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54. Re: OnLive Layoff Rumors; Indie Weekend Giveaways Aug 18, 2012, 12:12 Beamer
 
RollinThundr wrote on Aug 17, 2012, 23:50:
Beamer wrote on Aug 17, 2012, 19:51:
RollinThundr wrote on Aug 17, 2012, 19:39:
Beamer wrote on Aug 17, 2012, 19:33:
RollinThundr wrote on Aug 17, 2012, 19:25:
Beamer wrote on Aug 17, 2012, 18:39:
nin wrote on Aug 17, 2012, 18:36:
Rhialto wrote on Aug 17, 2012, 18:16:
Latest news and more to come at this Forbes link.

[UPDATE 3: Martyn Williams, a correspondent for IDG News Service, reports via Twitter that he's standing outside OnLive headquarters. "In the last 20mins have seen three people walk out of # OnLive with leaving boxes. Still unclear what's happening inside pic.twitter.com/ZYFBxCyC"]

I love that they keep denying it...


Well, they're denying that they're going out of business, and it seems they aren't. It seems they've been purchased and this is a restructuring.

So, they're technically right, but it's a minor hail mary of a technicality.

In before Beamer plays the role of the Iraq Defense Minister of the game indus.. fuck too late.

Really?

Really?

That was pretty negative, I'd say. The facts of my post:
1) They're denying going out of business. It appears they are not, as they've been purchased
2) They're denying nothing else, which is why they can deny. It's a technicality, as I said, they're technically right. But it's a minor technicality, as it appears they would have gone out of business had they not been purchased, so they're saved by a hail mary.


I don't see how correcting someone saying they're lying by saying they're actually not, but just barely, is "iraqi minister of defense."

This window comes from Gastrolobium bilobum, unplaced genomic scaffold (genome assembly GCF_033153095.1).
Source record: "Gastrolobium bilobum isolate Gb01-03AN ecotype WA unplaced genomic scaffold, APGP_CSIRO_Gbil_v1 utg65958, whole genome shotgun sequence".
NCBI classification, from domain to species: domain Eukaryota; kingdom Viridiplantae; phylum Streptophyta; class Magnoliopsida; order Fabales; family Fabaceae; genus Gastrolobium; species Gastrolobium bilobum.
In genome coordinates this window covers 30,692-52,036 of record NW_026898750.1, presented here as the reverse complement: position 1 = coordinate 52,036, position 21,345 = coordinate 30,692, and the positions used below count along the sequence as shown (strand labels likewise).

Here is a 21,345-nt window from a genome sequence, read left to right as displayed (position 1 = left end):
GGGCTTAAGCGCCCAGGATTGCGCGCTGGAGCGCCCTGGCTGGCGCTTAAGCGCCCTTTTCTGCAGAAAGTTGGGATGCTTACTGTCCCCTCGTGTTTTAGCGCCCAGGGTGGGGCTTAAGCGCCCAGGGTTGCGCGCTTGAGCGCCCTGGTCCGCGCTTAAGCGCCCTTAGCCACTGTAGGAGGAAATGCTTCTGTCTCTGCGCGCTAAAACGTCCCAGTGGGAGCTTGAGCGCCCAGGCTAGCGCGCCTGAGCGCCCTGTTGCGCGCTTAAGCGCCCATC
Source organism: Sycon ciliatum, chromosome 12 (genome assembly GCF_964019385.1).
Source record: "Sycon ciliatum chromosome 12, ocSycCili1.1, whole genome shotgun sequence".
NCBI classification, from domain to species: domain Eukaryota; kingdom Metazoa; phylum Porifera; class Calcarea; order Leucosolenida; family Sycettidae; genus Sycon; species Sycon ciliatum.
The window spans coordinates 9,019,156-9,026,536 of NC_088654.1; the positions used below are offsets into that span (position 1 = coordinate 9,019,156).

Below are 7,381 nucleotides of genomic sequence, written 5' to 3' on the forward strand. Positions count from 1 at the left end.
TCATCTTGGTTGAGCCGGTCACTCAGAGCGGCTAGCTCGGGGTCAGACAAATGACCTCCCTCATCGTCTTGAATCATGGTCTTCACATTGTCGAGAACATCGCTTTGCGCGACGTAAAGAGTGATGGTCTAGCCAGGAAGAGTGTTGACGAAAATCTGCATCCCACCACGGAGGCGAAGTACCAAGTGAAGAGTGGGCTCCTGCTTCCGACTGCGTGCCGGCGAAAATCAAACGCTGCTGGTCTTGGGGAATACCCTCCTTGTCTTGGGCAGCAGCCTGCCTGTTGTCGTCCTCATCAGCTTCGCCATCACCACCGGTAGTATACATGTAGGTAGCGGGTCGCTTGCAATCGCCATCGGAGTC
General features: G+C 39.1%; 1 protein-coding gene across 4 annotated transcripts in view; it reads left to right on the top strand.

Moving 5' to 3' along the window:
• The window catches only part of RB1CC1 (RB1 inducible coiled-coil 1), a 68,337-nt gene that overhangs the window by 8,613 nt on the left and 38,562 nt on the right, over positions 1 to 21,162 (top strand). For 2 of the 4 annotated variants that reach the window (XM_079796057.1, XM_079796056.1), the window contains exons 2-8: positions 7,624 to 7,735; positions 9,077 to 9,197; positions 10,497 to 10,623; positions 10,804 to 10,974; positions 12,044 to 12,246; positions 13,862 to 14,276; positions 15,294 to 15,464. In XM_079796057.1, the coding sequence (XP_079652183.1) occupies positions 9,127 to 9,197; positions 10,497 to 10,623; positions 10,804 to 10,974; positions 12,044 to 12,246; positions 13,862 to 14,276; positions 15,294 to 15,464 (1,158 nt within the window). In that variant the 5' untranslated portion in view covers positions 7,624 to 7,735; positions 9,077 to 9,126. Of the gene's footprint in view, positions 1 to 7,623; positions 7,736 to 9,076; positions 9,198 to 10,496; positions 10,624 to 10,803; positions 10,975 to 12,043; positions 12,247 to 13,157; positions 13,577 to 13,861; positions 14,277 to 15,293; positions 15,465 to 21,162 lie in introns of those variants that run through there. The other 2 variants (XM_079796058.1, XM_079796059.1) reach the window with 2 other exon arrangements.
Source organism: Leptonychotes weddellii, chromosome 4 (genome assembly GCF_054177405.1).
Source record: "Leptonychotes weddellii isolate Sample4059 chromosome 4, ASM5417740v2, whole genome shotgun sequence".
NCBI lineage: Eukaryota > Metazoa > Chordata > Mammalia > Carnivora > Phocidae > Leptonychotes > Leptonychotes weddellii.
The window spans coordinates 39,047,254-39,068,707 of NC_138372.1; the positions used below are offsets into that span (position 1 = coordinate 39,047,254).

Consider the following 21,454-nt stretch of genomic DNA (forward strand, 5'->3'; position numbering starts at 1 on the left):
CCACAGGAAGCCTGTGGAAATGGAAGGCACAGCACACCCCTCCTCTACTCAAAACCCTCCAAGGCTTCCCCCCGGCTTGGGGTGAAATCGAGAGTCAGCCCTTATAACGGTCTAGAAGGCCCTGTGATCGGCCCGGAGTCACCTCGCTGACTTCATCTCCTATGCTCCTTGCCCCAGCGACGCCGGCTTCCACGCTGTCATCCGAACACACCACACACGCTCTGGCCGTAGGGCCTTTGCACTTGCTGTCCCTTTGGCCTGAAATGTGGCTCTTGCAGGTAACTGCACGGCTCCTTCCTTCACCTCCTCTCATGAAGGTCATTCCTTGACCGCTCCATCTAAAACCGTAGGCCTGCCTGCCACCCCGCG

Let's get our own facts straight - they are NOT going out of business. Making that claim is absolutely pointless. What they are is desperately selling themselves to stay in business. It's maybe a minor distinction, but a key distinction.
For a bunch of people that code I'm always amazed at the number of people here that think being kind of right but pretty much wrong is good enough. Let's have some precision: they're still in business, but only by dismantling themselves.

Just giving you a hard time, I do find it amazing though that any time there's a post that paints either a publisher or the industry on the whole in a not so happy light, you're right in the middle of it all guns a blazing.

Because typically there are people here throwing out inaccuracies that aren't necessary. Things paint themselves bad enough, no reason to exaggerate and pretend things are going exactly as you want them to even though it isn't the case.

Several people here claimed OnLive went out of business. For the time being that isn't true. I think that's important enough a distinction. If someone else came in here and said OnLive was perfectly under control I'd correct them, too, but probably wouldn't need to because a dozen others would beat me to it.

Also, this is further proof, from the thread last night, that no PE firm would break up EA. Someone bought OnLive but did not buy the staff. The OnLive staff, dedicated to their only product, is much more important to the name than any staff at any EA studio, yet they still weren't important enough to keep around.
Which makes me think this can't be ComCast or HP, because they'd need the staff. It has to be someone else already playing in this area. Also strange at how quick this was done - while plenty of staff is usually laid off in a merger generally they cherry pick the ones they want before laying anyone off. Here they seem to be doing it after... stupid.

Yeah because it's totally comparable between a game publisher with massive amounts of studios and IP to be compared to an online streaming service.

Helpful hint: patents and services are worth more than IP, outside of a few exceptions. EA does not own a single one of those exceptions.
Do you really think the combined IP of EA is worth the $6 billion quoted in that article? Of course not.

EA only has value as EA. Its individual parts are worthless. OnLive has no individual parts, but it has a service that currently exists and was built via patents. That has value to someone as it's a physical thing. EA is simply an organization as strong as its people, who can leave at any given time.
 
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